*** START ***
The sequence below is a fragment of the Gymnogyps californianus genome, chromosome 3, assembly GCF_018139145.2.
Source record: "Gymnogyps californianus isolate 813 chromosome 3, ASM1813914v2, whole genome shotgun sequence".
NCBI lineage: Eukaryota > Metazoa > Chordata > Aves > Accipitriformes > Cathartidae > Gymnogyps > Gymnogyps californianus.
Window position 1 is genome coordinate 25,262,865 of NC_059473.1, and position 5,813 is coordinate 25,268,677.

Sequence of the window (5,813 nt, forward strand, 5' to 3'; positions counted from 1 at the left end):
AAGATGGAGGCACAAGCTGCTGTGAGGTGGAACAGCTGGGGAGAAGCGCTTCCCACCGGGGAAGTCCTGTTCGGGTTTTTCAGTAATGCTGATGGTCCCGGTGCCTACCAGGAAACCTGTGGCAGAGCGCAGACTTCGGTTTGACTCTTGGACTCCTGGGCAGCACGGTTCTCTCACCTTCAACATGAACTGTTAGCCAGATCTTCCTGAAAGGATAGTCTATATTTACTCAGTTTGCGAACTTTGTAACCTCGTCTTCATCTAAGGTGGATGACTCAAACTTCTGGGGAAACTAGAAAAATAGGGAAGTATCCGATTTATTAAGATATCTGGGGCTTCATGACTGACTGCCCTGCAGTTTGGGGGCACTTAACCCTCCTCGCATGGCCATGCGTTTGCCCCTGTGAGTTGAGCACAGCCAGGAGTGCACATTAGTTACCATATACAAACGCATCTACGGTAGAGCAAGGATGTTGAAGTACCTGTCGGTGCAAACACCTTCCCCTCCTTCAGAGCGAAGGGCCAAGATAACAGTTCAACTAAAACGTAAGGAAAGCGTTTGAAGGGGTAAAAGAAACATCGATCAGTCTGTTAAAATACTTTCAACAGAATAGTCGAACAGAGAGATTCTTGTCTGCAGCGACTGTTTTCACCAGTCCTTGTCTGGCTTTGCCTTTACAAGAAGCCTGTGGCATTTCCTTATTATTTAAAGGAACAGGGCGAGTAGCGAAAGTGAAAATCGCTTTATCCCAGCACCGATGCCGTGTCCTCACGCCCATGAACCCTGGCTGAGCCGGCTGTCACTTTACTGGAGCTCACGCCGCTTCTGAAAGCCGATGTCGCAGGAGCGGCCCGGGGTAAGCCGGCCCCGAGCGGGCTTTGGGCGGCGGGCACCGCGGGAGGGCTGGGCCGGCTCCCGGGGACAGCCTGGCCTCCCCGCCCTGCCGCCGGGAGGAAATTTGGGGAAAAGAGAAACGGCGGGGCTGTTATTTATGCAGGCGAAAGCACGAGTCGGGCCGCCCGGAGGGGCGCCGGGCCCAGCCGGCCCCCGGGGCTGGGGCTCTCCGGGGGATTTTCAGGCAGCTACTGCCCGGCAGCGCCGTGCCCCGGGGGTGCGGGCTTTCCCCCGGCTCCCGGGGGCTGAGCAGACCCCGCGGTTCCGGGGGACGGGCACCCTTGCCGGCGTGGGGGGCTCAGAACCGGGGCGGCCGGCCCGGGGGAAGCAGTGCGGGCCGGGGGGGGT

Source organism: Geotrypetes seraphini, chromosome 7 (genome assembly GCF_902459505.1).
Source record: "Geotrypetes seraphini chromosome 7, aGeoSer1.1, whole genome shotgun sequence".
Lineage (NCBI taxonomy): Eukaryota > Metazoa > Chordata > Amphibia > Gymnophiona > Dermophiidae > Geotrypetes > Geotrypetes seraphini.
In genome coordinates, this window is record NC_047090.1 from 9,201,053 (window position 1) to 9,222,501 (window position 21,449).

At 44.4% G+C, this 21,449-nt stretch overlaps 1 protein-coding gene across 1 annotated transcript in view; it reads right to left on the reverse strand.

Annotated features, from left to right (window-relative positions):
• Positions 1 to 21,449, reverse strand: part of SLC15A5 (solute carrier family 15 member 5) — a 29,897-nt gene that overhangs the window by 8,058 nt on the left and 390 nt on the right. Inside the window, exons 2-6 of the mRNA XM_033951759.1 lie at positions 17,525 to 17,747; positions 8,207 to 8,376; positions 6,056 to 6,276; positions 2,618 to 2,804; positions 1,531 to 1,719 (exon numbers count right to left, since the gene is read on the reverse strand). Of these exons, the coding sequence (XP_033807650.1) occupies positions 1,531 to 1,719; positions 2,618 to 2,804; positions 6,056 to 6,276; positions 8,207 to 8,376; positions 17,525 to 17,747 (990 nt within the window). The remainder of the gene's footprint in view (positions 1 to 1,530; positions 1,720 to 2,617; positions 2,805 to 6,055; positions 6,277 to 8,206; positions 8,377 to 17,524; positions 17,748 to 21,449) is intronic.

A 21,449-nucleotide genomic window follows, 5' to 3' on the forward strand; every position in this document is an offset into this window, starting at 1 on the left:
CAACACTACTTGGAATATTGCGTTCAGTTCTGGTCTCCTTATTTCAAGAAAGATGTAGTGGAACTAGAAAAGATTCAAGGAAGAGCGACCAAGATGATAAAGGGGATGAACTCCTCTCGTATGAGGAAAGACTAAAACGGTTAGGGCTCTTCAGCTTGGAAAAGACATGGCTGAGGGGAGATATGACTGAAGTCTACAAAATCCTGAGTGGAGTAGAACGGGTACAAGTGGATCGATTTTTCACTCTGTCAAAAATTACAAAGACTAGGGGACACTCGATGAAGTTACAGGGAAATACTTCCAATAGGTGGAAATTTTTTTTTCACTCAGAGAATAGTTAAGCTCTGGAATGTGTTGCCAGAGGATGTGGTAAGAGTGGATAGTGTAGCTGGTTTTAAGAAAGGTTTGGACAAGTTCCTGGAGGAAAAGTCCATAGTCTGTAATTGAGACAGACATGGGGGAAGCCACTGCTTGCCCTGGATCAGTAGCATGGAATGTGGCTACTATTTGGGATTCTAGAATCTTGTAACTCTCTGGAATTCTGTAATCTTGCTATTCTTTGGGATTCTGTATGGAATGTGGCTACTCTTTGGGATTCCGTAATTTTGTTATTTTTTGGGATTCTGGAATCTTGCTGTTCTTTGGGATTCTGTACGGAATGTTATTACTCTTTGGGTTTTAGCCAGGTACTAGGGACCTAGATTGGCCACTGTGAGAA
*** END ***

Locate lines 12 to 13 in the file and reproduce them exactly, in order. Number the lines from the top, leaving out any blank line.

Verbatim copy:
Annotated features, from left to right (window-relative positions):
• Positions 1 to 21,449, reverse strand: part of SLC15A5 (solute carrier family 15 member 5) — a 29,897-nt gene that overhangs the window by 8,058 nt on the left and 390 nt on the right. Inside the window, exons 2-6 of the mRNA XM_033951759.1 lie at positions 17,525 to 17,747; positions 8,207 to 8,376; positions 6,056 to 6,276; positions 2,618 to 2,804; positions 1,531 to 1,719 (exon numbers count right to left, since the gene is read on the reverse strand). Of these exons, the coding sequence (XP_033807650.1) occupies positions 1,531 to 1,719; positions 2,618 to 2,804; positions 6,056 to 6,276; positions 8,207 to 8,376; positions 17,525 to 17,747 (990 nt within the window). The remainder of the gene's footprint in view (positions 1 to 1,530; positions 1,720 to 2,617; positions 2,805 to 6,055; positions 6,277 to 8,206; positions 8,377 to 17,524; positions 17,748 to 21,449) is intronic.